The lights go up, revealing so many similarly smiling happy faces. As the technical crew move In, talk goes around that Jimmy and Robert will reappear once the crowd has dispersed to re-shoot Gallows Pole minus the audience as some of the camera angles didn’t quite come off. In the end they decide against it – staying In the studio canteen to meet and greet the well-wishers before exiting the building after twelve, For Robert, It’s back to the Midlands to follow the latest fortunes of Wolverhampton Wanderers, A relaxed looking James Patrick emerges with chauffeur, happy to pose and sign autographs.

For me It’s all too much – along with several fellow shell shocked members of the Zepp fraternity it’s down to the pub to celebrate and dissect Just what It’s all meant, “Dancing Days are here again” Is the repeated chorus. And really I guess that’s how It’s been.

It’s a strange feeling that prevails In the 48 hours that follow me back to Bedford and relative normality. “Daddy, how did you get on in London?” asks Sam – one day I hope she will grasp the enormity of It all. But, like all key Zepp related events, It’s virtually Impossible to explain the feeling that has been evident throughout these remarkable days. But it did happen and that Is happened with the utmost Integrity for the legacy of Led Zeppelin makes me feel so good.


Just twelve months ago, such events of course would have been beyond the wildest expectations. With Jimmy seemingly set to hit the road with Coverdale and Robert committed to the Fate Of Nations World Tour – that was until fate took a hand Itself with that meeting In Boston last November. And then came the Initial rehearsals, the Buxton appearance and now this.
What was most striking about the MTV filming was the sheer integrity with which they approached the whole affair. Without all the hyperbole of a fully-fledged Led Zeppelin reunion, Jimmy and Robert have managed to recreate the key ingredients of the Zepp ethic by cleverly reinventing the catalogue. In recycling those original songs for ’90s consumption, the pair have brought a respect to this project that has been sorely lacking in the mega tour reunions of their ’70s peers. It also goes to prove what dividends a lengthy period of rehearsal can provide. The chemistry of this re-alliance was more than plain to see and perhaps it put into perspective once and for all the shortcomings of the ill-prepared Atlantic 1988 reunion. You can’t expect it all to come flowing back within days – but given a responsible period of preparation and the affinity these long term musicians and friends have for each other becomes very evident.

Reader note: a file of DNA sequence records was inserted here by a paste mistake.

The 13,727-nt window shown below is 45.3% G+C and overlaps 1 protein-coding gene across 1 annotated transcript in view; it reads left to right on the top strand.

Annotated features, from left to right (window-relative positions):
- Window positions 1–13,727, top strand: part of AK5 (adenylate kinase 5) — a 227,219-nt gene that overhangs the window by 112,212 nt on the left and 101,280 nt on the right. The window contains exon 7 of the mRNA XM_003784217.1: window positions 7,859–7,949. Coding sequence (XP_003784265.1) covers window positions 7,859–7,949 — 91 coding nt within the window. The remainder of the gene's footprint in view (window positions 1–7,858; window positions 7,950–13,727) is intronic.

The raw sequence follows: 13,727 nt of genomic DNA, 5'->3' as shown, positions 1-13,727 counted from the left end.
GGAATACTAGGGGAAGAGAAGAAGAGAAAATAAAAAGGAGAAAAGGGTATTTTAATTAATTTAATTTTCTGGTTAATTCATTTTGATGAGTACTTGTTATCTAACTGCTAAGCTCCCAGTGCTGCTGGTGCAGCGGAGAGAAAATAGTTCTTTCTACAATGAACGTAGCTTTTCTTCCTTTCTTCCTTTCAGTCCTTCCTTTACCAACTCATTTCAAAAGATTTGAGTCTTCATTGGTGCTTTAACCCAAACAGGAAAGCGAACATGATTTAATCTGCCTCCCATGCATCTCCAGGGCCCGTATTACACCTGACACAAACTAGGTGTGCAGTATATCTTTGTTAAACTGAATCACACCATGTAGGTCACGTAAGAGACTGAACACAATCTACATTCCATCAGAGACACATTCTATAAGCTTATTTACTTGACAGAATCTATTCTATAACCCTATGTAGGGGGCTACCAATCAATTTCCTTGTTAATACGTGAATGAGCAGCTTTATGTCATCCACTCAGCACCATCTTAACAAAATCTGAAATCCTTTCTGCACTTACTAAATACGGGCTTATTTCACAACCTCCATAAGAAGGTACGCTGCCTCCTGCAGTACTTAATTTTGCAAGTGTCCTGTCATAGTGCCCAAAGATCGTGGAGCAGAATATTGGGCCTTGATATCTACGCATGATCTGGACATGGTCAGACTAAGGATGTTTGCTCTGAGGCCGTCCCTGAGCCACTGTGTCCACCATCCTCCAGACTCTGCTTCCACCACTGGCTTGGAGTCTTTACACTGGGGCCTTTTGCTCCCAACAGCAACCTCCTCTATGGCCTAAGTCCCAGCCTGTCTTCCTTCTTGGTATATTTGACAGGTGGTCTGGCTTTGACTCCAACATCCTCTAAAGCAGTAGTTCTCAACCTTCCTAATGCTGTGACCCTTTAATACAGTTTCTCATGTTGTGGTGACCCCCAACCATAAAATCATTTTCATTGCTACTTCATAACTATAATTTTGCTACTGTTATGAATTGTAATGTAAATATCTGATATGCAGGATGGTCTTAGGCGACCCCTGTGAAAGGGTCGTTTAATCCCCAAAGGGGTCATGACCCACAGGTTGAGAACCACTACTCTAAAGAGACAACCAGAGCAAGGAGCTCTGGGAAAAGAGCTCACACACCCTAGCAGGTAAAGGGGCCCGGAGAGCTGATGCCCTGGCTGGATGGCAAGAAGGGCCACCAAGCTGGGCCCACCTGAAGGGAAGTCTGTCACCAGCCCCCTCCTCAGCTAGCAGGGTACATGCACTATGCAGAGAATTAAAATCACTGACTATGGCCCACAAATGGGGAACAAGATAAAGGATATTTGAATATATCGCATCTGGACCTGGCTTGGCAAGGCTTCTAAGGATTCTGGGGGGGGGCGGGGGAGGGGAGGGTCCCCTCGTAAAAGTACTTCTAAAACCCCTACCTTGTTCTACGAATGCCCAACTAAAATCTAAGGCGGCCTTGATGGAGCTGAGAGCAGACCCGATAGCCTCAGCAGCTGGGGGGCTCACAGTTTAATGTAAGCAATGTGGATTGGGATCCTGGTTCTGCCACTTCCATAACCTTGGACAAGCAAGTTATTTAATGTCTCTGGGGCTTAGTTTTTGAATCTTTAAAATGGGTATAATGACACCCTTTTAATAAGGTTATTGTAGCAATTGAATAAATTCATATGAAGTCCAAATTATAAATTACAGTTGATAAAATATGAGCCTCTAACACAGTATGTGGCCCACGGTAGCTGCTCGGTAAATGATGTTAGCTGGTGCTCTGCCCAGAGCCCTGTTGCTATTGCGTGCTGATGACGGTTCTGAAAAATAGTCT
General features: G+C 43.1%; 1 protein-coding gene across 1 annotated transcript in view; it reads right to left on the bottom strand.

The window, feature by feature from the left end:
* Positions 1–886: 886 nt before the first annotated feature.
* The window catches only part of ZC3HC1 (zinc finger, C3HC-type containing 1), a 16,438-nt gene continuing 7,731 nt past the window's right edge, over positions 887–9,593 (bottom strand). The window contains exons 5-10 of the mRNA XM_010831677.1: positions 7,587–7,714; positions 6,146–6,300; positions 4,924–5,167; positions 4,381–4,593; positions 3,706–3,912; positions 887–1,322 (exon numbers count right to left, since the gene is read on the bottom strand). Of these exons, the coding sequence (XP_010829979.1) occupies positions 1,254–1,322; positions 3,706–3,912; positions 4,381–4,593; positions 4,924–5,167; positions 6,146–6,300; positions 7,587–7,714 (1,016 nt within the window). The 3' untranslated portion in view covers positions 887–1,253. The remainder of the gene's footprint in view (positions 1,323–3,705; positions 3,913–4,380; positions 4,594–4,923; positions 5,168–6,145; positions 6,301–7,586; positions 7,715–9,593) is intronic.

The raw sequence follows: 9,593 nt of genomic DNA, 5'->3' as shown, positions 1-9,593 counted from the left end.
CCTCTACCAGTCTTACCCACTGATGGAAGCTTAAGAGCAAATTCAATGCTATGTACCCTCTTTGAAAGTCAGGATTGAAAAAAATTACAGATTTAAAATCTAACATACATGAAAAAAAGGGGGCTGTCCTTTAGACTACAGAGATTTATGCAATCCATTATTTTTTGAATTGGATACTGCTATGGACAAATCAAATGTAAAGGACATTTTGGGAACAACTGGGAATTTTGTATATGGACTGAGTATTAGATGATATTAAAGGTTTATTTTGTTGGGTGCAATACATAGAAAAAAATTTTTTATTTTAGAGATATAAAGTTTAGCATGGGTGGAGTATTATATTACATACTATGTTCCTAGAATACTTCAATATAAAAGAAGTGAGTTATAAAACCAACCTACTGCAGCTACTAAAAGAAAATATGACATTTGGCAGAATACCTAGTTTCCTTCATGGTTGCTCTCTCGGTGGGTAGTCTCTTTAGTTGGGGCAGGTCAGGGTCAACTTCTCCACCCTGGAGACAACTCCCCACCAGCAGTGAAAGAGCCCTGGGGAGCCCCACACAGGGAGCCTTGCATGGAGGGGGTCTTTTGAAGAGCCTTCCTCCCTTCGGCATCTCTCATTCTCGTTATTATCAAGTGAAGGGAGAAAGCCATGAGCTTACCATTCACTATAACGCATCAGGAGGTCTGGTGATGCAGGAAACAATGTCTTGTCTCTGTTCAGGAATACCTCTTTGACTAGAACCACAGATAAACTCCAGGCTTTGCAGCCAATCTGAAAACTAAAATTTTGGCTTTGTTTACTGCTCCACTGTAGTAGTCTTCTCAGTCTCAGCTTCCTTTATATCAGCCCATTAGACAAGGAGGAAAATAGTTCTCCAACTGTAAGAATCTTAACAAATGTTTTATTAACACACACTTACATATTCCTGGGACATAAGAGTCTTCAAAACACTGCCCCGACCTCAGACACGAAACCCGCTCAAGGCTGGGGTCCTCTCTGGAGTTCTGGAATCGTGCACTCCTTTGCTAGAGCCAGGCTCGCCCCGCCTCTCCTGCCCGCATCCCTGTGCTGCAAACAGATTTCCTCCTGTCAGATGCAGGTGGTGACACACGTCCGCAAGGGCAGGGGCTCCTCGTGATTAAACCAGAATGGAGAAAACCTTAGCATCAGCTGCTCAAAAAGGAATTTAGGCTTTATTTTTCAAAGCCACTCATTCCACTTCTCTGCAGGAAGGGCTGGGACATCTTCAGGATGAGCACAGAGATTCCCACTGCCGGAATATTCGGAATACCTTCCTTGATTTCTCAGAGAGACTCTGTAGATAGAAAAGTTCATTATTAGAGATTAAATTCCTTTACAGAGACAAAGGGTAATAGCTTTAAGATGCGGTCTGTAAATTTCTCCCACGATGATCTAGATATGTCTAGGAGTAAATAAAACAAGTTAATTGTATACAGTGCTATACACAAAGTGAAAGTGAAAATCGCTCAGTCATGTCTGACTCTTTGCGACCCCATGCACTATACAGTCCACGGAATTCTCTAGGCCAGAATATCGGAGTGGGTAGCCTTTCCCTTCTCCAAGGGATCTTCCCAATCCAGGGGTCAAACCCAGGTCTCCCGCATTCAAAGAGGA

Finally in employing the extra trappings of the orchestra and Egyptian players, this MTV project has definitely proved to be a case of them completing the painting of a previously unfinished picture. The experimenting with those numbers is something that maybe would have emerged had there been a 1980s tour Part One. This was always the beauty of Led Zeppelin – never a vehicle for mere rock music. Time and again they transcended the genre. Now 14 years on in the hands of two of the main components, the group’s legacy has been reborn. And they have ultimately proved that they really were the very best. Page and Plant. . . Plant and Page . . . whichever way it lines up, the chemistry remains.

It’s been an undoubted privilege to witness this artistic rebirth at first hand. And when I recall the intensity of performances such as the reworked Kashmir and the newly created Wonderful One, I’m filled with the hope and pure joy that this really is a new beginning and that very soon both on screen and on tour, every one of their followers worldwide will get the opportunity to bask in their glory.

For never before in the post 1980 years, has the spirit of Led Zeppelin shone so vividly than when Robert Plant and Jimmy Page recreated the magic within the intimate surroundings of Studio 2 in the London TV Centre over August 25/26 1994.
And when it’s subsequently aired on MTV, I’m sure seeing will be believing.

Dave Lewis  September 7th, 1994


LZ News:

Led Zeppelin News Update:

For all the latest Zep and related news check out the Led Zeppelin news website at;


Robert Plant Digging Deep Podcast: Episode 3

The third series the excellent Robert Plant Podcast has kicked off – the third podcast available now talks about Song To The Siren  – this is the third of the live recordings taken from the Q and A event staged at the Rough Trade East record shop in London on February 27 – an event I was lucky enough to attend.


Logan Plant – Beavertown Brewery: